Louis Nizer

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Louis Nizer (February 6, 1902 – November 10, 1994) was a noted Jewish-American trial lawyer and senior partner of the law firm Phillips, Nizer, Benjamin, Krim & Ballon.

Early life[edit]

The son of Joseph and Bella Nizer, he was born in London, before coming to the United States as a child.[1] His father was the owner of a Brooklyn dry-cleaning business. As a youth, he won a government citation for his patriotic speeches during Liberty Loan drives in World War I.

He was a graduate of Columbia College and Columbia Law School. He twice won the Curtis Oratorical Prize as a Columbia undergraduate.

Legal career[edit]

He co-founded a legal partnership with Louis Philips in 1924, which later grew into the legal firm of Phillips, Nizer, Benjamin, Krim & Ballon. For a number of years, Nizer was listed in the Guinness Book of World Records as the "highest-paid lawyer in the world". He represented many celebrities in a variety of cases, including Johnny Carson, Salvador Dalí, Mae West, Julius Erving, and Roy Fruehauf of the Fruehauf Trailer Corporation.

His most famous cases, however, involved representing Quentin Reynolds in his successful libel suit against columnist Westbrook Pegler, and representing the broadcaster John Henry Faulk against AWARE, a right-wing organization that had falsely labeled him a communist. His representation of Reynolds served as the basis for the Broadway play A Case of Libel, while his legal victory in the Faulk case was credited with "breaking the back of blacklisting in broadcasting."[1]

Other work[edit]

In addition to his legal work, Louis Nizer was an author, artist, lecturer, and advisor to some of the most powerful people in the worlds of politics, business, and entertainment. He wrote several books, among them the best-selling "My Life In Court" in 1961, about many of his famous cases, which spent many weeks on the New York Times bestseller list. He also wrote "The Implosion Conspiracy" in 1972, a study of the Julius and Ethel Rosenberg espionage case.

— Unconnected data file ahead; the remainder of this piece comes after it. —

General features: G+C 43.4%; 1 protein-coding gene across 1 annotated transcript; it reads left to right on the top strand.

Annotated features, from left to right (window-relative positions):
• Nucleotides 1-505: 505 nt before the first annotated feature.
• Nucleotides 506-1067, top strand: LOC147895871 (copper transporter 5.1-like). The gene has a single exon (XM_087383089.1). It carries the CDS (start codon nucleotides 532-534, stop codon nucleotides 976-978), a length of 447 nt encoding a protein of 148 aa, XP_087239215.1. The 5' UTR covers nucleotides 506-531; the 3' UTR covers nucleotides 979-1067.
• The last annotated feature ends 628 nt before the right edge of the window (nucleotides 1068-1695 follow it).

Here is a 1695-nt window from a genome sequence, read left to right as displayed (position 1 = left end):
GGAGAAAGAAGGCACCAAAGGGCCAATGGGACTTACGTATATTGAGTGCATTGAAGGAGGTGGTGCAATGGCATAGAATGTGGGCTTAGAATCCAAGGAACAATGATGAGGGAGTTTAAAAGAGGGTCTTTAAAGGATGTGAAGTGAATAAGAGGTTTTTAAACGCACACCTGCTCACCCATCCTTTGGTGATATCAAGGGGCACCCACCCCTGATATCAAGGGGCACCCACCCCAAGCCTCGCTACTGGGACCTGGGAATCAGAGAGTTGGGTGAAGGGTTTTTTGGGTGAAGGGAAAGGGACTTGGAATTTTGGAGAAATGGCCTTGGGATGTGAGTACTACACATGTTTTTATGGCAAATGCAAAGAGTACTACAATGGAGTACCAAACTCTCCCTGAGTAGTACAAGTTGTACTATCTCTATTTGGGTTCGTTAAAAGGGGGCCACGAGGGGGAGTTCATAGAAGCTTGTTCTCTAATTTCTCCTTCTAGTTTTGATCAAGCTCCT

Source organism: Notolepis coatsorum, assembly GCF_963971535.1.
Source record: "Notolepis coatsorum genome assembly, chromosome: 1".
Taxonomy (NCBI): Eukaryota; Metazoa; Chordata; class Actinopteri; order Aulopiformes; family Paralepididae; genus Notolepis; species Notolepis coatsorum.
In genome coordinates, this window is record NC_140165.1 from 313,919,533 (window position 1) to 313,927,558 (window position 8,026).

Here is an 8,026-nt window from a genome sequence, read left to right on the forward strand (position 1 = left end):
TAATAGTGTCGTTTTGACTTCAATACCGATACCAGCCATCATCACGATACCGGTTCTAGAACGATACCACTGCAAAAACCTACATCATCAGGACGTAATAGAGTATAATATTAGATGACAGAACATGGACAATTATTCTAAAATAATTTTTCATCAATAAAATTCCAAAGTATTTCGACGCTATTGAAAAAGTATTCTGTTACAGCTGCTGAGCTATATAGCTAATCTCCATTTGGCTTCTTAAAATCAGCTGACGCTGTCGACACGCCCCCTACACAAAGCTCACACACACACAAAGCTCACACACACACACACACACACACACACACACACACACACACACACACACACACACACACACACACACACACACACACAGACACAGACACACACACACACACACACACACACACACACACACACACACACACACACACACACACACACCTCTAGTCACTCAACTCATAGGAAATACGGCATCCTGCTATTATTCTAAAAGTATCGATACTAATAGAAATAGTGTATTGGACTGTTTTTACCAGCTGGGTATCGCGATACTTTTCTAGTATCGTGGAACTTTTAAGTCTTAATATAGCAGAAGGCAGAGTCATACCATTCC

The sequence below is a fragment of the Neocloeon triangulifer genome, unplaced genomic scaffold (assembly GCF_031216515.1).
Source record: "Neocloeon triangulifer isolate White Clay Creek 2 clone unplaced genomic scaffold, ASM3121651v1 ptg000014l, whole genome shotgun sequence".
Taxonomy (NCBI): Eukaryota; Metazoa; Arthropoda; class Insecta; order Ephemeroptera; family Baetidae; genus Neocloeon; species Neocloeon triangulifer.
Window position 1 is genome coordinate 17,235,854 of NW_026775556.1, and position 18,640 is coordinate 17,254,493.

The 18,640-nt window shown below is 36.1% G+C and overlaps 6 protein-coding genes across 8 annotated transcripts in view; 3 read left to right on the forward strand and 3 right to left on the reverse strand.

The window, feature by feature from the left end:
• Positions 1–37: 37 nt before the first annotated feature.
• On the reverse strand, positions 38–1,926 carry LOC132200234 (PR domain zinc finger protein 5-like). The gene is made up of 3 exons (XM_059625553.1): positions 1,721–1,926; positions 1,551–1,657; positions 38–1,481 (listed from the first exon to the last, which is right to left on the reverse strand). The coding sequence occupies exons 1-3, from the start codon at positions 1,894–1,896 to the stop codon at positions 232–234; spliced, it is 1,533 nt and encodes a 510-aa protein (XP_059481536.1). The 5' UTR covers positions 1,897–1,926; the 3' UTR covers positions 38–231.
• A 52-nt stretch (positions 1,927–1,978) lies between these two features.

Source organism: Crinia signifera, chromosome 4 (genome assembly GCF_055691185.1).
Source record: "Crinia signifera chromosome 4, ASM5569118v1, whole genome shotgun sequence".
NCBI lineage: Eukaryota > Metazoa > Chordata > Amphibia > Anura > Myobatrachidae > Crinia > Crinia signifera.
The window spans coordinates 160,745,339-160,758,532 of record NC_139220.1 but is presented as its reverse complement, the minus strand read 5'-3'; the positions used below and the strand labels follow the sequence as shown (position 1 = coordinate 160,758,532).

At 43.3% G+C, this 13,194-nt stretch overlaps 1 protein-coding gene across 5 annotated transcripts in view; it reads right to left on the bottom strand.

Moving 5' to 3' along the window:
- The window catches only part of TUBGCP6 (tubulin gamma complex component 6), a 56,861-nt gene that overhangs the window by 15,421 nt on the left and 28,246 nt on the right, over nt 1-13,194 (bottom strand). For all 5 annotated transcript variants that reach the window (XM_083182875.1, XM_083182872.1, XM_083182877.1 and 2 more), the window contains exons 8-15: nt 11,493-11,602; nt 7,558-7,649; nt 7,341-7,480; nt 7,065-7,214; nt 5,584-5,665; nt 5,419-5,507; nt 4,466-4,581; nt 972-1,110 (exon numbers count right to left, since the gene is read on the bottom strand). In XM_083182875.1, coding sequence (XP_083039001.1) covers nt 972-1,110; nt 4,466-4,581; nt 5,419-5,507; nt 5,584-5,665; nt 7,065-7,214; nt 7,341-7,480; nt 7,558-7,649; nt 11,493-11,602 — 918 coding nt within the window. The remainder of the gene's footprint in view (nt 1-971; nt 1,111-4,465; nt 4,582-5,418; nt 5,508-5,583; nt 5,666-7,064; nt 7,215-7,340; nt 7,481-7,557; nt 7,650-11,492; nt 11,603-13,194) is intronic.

With Jack Valenti, Nizer helped create the motion picture ratings system of the Motion Picture Association of America, which he served as general counsel.

After the assassination of John F. Kennedy, he authored the foreword to the Warren Commission report that investigated JFK's murder and the conspiracy theories that still surround it.

Film, television, and stage portrayals[edit]

Nizer was portrayed by George C. Scott in the 1975 CBS made-for-television film, Fear on Trial, co-starring William Devane as the blacklisted radio personality John Henry Faulk.

Both on stage and on television, Van Heflin portrayed Robert Sloane, a fictionalized version of Nizer, in the play A Case of Libel, which dramatized the Quentin Reynolds - Westbrook Pegler trial. The playwright was Henry Denker. The play was first televised on commercial television, but a new production shown on cable television in the 1980s, and later PBS, starred Edward Asner as Sloane and Daniel J. Travanti as Boyd Bendix, who was based on conservative columnist Westbrook Pegler.

Personal life[edit]

Nizer was married to his wife Mildred for over 50 years until her death in 1993. Over his life, Nizer bestowed significant grants and charity to many Jewish causes. He died at the age 92 in New York City in 1994, having continued to work at his firm until 10 days before his death. He was survived by two stepchildren and several step-grandchildren and step-great-grandchildren.[2]


  • "My Life in Court," 1961 (Copyright date)
  • "The Jury Returns," 1966
  • "The Implosion Conspiracy," 1972
  • "Reflections Without Mirrors," 1978
  • "Catspaw," (Carroll & Graf 1992)
  • "New Courts of Industry: Self-Regulation Under the Motion Picture Code, with an Analysis of the Code" (1935, Longacre Press)
  • "Thinking on Your Feet" (1940)
  • "What to Do With Germany" (1944, US Army) PDF [1]
  • "Between You and Me" (1948)


External links[edit]